A Luxembourg Brexit Law was recently proposed by the government, in order to mitigate the consequences that a hard Brexit will have on the stability and orderly functioning of both the financial market in Luxembourg and the activities of its participants. Please find the draft of the Luxembourg Brexit Law here.
Whether simply a measure necessitated by the continued political climate of uncertainty, or the first of a long series of more formal acknowledgements of the devastating consequences that a hard Brexit will have in continental Europe, the draft Luxembourg Brexit Law represents indeed a change in the political approach of European member states towards the United Kingdom, which we expect will be followed by other countries.
Luxembourg Brexit Law and The Minister of Finance
The preamble to the Luxembourg Brexit Law bases the need for such exceptional measures in the cumulative interest of participants in the financial markets in Luxembourg and their end clients, who need the most protection from the consequences of a hard Brexit. Whilst, prima facie, we see that the relief might be suitable for asset managers based in the United Kingdom and that currently manage, or have managed for a long period of time, Luxembourg based investment funds, there is more to these measures. In fact, specific powers are conferred by the draft bill of law also to the supervisory authority of the insurance sector, in addition to the one of financial services.
Particularly emphasized is the existence of long-standing contractual arrangements between service providers from United Kingdom and Luxembourg as well as the passporting rights, or loss thereof in case of hard Brexit. Very interestingly, hard Brexit is defined in the draft Luxembourg Brexit Law as an unorganised retreat of the United Kingdom from Europe. Of course, we are not surprised that Luxembourg is the first Member State to propose such measures. It indeed remains one of the main hubs for investment funds in Europe and as such will be the choice for investment managers who intend to target a clientele based in the southern hemisphere of Europe.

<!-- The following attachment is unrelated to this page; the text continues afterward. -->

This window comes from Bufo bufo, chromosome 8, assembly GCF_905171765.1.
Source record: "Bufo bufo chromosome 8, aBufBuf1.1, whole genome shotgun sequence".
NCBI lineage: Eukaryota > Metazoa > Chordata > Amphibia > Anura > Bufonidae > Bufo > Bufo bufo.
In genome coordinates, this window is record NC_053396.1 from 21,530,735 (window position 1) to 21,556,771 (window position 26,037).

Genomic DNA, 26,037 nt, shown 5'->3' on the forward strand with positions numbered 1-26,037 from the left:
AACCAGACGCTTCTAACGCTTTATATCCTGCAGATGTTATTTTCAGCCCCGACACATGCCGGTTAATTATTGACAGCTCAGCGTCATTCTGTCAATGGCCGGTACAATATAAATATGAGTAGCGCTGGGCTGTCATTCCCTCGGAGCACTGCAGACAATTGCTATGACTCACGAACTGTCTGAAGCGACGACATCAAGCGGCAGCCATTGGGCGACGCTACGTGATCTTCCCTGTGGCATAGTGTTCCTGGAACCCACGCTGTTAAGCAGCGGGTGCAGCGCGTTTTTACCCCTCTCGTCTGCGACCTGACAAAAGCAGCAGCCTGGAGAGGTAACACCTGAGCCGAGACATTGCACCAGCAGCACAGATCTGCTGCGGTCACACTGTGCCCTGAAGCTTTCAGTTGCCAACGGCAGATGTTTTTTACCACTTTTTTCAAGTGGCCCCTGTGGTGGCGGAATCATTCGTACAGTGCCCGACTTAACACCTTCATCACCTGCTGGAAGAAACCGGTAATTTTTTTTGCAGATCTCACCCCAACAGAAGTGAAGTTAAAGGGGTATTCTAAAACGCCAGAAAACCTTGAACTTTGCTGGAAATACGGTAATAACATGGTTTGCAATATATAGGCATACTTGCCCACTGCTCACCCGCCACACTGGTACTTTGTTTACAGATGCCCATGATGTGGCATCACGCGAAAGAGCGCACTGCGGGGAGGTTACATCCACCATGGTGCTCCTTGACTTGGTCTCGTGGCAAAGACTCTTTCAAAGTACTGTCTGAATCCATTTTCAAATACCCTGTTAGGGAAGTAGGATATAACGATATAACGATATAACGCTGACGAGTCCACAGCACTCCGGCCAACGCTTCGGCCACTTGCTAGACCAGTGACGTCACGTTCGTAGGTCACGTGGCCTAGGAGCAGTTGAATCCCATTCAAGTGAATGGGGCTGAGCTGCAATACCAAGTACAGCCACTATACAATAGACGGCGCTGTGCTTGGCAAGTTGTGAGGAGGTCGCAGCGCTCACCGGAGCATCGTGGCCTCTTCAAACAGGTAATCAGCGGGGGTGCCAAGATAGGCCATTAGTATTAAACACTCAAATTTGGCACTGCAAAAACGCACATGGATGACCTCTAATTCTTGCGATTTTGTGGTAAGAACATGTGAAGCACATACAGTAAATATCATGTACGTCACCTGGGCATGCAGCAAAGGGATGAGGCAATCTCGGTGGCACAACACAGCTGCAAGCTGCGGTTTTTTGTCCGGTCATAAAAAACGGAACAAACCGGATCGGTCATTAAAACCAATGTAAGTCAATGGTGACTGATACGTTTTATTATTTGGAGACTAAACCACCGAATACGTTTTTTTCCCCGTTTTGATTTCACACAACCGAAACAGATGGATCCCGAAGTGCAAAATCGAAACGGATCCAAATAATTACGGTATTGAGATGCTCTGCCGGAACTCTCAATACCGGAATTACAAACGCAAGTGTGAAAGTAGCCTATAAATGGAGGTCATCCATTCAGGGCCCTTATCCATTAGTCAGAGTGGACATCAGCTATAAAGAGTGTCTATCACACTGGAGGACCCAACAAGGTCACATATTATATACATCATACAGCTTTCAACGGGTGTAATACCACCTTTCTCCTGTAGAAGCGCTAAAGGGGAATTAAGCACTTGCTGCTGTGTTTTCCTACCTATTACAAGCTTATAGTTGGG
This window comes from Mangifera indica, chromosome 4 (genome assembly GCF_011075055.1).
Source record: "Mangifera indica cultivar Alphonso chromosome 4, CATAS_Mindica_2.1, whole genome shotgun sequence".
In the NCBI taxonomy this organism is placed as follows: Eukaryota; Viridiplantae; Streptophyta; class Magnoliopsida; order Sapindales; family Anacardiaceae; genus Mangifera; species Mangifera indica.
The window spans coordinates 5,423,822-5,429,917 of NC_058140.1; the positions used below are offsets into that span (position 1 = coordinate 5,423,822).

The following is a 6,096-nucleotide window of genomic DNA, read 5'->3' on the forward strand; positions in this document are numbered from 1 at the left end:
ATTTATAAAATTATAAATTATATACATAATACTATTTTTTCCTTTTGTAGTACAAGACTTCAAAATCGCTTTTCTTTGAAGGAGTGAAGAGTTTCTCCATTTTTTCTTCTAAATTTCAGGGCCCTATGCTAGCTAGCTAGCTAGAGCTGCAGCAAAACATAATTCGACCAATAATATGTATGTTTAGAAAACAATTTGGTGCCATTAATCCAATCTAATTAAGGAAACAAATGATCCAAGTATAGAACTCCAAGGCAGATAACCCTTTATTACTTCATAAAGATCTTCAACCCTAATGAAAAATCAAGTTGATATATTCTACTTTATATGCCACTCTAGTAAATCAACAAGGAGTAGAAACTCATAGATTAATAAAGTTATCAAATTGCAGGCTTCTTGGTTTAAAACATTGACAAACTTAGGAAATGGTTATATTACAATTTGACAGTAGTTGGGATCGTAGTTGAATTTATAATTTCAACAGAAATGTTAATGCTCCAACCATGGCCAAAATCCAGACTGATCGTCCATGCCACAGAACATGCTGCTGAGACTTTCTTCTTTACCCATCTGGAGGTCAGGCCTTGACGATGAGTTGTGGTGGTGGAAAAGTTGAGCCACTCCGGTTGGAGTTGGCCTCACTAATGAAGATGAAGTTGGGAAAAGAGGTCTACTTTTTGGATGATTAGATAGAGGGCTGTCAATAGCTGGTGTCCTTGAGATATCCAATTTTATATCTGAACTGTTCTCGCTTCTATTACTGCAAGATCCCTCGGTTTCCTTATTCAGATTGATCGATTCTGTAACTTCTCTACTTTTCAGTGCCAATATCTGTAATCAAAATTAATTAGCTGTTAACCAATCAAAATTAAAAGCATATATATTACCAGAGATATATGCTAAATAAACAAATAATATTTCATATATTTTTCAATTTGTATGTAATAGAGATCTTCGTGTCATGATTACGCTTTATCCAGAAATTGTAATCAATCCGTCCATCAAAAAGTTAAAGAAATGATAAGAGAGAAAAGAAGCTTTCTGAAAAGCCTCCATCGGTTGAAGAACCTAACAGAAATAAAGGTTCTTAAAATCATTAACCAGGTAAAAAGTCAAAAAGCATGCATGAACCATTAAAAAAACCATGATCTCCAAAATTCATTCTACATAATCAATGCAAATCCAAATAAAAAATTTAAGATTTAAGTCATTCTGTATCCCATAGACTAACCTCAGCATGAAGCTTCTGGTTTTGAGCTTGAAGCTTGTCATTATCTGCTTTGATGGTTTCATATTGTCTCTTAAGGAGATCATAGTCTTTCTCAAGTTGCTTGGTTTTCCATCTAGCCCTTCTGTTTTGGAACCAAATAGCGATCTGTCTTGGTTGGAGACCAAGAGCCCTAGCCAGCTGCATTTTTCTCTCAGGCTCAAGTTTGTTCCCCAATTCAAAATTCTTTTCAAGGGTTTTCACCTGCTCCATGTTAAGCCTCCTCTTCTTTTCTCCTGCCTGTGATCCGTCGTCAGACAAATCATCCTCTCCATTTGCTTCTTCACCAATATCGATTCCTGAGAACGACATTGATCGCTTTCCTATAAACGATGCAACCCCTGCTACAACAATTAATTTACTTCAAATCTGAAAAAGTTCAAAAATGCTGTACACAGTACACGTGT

Also, the Luxembourg minister of Finance has been recently ambassador of a more moderate approach to Brexit (please see an interesting video interview here). Once the dramatic turmoil of the first months after of the Brexit declaration has passed, reason has to supersede emotions and, with that, the invitation to a more detached analysis of the interests at stake, especially for Europe, and the need to ensure that measures are adopted also at European level to help the transition. And we can see that these declarations echo also what was said already by the chair of ESMA on the topic of MiFID II and the draft bill itself is also a welcome consequence to the multilateral memorandum of understanding that was also implemented recently.
Now, The Technical Bit
In essence the draft Luxembourg Brexit Law creates a temporary permission regime, similar to the one already instituted in the United Kingdom, in order to allow certain categories of financial services provider to continue to offer their service in Luxembourg on the basis of a fictitious extension of the passporting rights and certain conditions being met. This regime will last for at least 21 months.
For what we are mainly concerned here, by and large, UK based management companies of both UCITS and AIF will be able to carry out with the provision of core and non-core services for Lux domiciles funds, consisting in management of the portfolios as well as other ancillary management, administration and marketing activities. In order to be able to do so, such UK based entities will have i) to be authorised under the relevant directives in the United Kingdom; ii) manage funds established in Luxembourg; and iii) carry out relevant activities either on a freedom to provide services basis or through a branch.
Pending approval of the law there are no guidelines or other indications issued by the relevant competent authorities on how to signify the intention to avail of the temporary permission regime introduce by the law.
Divorces are very emotional matters. Financial stability and orderly functioning of the markets in Europe requires though that longer gestational periods are imposed, through ad hoc legislative measures, to facilitate the adjustment to the third country regime, which will be adopted both in the UK and in Europe in the case of a hard Brexit.